In re Dependency of K.P.T.
Although the Supreme Court has long recognized that children require counsel to effectively navigate complex legal proceedings, some states still fail to extend that protection to children in dependency proceedings. Washington State is a particularly egregious example; despite being the subject of the proceedings, in Washington the child is the only party to a dependency proceeding without the right to have counsel appointed to represent him or her. As a result, the child has no person to turn to for legal advice or for guidance in understanding and navigating the complex dependency process.
To address this issue, Juvenile Law Center, in conjunction with Lawyers for Children, Legal Counsel for Youth and Children, National Association of Counsel for Children, Nova Southeastern University Law Center Children and Families Clinic, and Professor Michael Dale, filed an amicus curiae brief in the Court of Appeals of the State of Washington on behalf of a child who had been denied counsel in a dependency proceeding. In the brief, amici argued that, given the significance of the child’s liberty interests at stake, due process requires appointment of counsel for children in dependency proceedings.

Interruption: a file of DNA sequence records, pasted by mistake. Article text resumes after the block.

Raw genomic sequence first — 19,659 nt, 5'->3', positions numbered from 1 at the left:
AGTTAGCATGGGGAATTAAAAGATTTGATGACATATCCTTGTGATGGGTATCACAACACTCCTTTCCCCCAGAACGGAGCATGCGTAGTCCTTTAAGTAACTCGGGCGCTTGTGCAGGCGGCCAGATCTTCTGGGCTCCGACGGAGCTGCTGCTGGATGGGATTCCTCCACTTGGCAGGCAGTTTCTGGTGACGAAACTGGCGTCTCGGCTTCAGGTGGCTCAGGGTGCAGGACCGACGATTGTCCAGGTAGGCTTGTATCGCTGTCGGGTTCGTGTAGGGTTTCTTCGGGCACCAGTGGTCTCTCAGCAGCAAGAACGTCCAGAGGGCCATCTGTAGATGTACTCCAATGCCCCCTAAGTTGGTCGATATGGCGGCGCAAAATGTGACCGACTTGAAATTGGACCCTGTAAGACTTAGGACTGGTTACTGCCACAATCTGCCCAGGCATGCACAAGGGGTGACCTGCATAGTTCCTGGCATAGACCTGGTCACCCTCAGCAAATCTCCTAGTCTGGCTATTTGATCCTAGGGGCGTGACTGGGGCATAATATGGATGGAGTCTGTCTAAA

Amici explained that the assistance of a Guardian ad litem cannot substitute for legal representation by counsel, as the unique attorney-client relationship facilitates the child’s participation and voice in the proceedings, thus ensuring that each party’s counseled wishes are heard and that the court has a full record upon which to make a fair and accurate decision. Independent legal representation for the child – whose future safety and well-being is the very subject of the proceeding – is therefore a necessary component of due process.